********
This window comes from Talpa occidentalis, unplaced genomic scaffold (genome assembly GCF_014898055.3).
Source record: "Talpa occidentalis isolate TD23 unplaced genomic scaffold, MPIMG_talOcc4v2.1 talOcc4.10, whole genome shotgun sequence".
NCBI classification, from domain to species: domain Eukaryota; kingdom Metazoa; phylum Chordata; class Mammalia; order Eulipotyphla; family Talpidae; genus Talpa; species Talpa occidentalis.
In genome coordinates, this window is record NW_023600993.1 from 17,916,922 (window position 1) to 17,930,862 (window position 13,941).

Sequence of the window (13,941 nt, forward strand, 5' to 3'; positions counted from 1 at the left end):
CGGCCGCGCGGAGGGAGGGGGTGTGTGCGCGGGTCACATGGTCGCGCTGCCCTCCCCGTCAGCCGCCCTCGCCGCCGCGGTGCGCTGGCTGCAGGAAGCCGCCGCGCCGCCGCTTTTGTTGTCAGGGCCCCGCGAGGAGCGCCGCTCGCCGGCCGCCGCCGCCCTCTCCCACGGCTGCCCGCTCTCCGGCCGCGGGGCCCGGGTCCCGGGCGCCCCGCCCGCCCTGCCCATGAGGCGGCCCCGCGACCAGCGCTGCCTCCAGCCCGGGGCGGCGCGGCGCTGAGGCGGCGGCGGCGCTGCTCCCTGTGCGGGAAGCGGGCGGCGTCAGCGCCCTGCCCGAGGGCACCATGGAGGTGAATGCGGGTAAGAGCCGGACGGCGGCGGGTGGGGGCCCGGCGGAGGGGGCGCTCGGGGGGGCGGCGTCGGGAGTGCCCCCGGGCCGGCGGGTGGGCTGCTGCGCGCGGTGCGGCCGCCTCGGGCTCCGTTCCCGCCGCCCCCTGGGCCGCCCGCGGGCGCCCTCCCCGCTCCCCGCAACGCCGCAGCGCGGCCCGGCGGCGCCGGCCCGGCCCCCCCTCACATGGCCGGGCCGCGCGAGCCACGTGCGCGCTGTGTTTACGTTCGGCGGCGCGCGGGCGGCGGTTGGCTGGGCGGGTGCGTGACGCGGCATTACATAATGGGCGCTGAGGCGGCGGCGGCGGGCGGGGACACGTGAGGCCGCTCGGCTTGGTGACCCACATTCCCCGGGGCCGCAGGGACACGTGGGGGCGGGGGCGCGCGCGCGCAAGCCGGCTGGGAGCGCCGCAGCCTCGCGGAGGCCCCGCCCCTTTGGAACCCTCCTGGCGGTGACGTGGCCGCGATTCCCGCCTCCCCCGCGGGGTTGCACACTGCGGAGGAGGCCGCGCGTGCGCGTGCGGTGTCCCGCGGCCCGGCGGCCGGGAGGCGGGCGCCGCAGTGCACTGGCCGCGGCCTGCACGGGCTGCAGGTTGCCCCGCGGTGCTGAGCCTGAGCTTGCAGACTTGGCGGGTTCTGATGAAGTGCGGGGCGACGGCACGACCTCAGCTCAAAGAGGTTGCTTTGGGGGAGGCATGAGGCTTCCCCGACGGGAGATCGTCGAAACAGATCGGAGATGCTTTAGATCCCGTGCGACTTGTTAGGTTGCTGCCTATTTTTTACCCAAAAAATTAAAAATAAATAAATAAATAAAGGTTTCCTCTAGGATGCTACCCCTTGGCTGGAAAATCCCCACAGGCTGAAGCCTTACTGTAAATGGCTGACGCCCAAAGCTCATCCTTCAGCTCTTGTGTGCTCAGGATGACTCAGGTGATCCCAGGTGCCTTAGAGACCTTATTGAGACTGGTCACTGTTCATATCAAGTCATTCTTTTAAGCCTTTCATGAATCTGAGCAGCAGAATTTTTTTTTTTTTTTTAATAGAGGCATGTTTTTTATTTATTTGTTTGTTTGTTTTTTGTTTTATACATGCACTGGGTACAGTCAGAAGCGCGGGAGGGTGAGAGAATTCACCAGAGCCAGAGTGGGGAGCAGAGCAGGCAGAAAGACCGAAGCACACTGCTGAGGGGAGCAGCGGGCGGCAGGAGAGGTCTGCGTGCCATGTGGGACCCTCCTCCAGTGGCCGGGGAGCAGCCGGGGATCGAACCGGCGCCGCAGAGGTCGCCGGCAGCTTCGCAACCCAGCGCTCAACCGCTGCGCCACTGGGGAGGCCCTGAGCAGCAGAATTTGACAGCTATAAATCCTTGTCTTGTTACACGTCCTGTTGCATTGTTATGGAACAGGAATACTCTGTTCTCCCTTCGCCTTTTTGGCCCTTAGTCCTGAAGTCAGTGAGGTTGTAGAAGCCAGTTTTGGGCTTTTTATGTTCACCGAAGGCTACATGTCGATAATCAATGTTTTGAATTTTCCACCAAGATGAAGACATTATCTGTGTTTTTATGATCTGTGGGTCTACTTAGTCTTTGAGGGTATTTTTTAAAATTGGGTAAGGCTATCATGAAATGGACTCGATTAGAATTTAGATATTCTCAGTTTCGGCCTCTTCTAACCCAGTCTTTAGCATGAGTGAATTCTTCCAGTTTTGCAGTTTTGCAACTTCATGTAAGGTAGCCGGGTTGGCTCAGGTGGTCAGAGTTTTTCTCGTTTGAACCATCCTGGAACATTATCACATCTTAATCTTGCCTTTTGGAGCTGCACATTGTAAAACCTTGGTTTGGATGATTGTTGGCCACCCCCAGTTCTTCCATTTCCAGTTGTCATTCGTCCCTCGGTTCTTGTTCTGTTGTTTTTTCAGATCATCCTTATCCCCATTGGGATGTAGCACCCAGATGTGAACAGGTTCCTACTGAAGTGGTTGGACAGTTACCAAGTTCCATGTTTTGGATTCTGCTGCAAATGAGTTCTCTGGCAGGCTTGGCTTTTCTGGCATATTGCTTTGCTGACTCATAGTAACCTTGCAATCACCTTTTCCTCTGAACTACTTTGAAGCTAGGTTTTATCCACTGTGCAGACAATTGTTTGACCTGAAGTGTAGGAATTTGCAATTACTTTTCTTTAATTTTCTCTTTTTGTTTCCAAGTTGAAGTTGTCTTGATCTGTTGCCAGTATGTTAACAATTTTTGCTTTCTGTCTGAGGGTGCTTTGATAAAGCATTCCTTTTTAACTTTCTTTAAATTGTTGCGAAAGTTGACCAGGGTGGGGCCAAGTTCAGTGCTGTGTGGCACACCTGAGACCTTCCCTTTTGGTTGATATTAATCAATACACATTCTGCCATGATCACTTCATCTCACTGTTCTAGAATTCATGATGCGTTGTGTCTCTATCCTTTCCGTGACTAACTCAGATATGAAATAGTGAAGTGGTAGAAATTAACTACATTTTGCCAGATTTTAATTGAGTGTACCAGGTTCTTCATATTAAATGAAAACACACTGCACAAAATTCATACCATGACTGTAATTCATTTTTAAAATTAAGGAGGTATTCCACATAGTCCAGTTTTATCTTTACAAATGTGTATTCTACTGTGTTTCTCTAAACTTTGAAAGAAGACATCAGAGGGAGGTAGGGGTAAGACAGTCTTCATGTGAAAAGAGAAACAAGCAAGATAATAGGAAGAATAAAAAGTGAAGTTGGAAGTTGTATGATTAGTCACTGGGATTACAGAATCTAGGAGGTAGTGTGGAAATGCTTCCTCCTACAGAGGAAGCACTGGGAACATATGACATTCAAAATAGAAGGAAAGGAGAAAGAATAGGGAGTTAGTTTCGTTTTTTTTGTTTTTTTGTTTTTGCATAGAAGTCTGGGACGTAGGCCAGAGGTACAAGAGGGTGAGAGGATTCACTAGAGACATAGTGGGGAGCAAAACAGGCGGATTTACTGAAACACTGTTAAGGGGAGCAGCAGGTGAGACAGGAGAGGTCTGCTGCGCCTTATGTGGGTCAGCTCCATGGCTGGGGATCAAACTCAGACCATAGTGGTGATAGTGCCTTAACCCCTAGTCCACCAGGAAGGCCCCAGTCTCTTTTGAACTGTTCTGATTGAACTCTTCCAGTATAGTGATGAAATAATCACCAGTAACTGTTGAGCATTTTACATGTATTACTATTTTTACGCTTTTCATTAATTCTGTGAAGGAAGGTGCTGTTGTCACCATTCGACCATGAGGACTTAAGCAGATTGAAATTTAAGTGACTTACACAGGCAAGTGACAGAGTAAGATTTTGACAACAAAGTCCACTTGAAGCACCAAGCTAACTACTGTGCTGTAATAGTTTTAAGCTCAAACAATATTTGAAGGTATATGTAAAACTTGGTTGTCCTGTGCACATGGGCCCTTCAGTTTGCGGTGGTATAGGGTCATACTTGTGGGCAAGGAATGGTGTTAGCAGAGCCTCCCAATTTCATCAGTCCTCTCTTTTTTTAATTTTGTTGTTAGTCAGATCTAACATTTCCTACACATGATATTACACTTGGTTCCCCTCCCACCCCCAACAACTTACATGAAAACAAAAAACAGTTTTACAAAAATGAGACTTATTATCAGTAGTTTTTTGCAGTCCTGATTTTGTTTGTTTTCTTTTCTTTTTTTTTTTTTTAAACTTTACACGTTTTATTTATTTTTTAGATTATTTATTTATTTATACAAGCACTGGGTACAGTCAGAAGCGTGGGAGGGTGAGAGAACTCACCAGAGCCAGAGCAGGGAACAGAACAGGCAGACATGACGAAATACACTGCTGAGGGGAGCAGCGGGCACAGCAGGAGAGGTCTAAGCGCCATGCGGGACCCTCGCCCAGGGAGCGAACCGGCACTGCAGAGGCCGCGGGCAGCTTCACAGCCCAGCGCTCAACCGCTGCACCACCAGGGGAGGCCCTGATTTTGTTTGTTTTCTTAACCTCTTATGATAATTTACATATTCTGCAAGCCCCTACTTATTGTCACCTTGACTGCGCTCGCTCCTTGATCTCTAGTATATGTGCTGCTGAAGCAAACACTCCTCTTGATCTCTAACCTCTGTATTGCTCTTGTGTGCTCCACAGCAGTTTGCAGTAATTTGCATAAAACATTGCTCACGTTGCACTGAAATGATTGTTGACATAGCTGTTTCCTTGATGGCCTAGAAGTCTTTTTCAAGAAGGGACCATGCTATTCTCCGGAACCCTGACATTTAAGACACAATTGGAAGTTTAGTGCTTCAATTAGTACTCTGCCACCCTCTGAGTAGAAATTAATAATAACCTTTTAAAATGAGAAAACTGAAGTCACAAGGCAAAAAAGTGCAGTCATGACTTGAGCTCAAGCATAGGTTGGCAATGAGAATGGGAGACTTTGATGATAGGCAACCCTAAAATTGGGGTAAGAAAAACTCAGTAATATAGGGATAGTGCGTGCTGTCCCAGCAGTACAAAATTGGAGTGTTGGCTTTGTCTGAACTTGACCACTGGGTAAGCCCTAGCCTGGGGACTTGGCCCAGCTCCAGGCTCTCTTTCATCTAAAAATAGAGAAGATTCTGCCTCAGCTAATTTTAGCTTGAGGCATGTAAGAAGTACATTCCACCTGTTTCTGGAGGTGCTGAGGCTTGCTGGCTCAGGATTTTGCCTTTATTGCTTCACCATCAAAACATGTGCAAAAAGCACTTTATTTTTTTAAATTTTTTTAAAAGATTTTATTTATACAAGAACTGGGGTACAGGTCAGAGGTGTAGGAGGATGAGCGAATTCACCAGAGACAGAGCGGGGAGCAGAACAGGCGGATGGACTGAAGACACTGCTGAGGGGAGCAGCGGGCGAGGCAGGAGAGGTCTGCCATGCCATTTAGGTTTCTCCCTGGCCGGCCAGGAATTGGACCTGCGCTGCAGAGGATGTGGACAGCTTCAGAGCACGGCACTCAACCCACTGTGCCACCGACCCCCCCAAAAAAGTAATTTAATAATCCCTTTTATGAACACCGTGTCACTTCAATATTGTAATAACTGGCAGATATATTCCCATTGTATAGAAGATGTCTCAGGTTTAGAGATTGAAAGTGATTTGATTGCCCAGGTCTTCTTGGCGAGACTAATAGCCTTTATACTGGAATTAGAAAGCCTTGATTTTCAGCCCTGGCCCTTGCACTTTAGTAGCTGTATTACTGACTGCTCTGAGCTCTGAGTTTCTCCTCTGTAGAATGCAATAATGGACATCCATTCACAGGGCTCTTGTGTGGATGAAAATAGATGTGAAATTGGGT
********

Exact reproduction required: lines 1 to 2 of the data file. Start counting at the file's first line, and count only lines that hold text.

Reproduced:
This window comes from Talpa occidentalis, unplaced genomic scaffold (genome assembly GCF_014898055.3).
Source record: "Talpa occidentalis isolate TD23 unplaced genomic scaffold, MPIMG_talOcc4v2.1 talOcc4.10, whole genome shotgun sequence".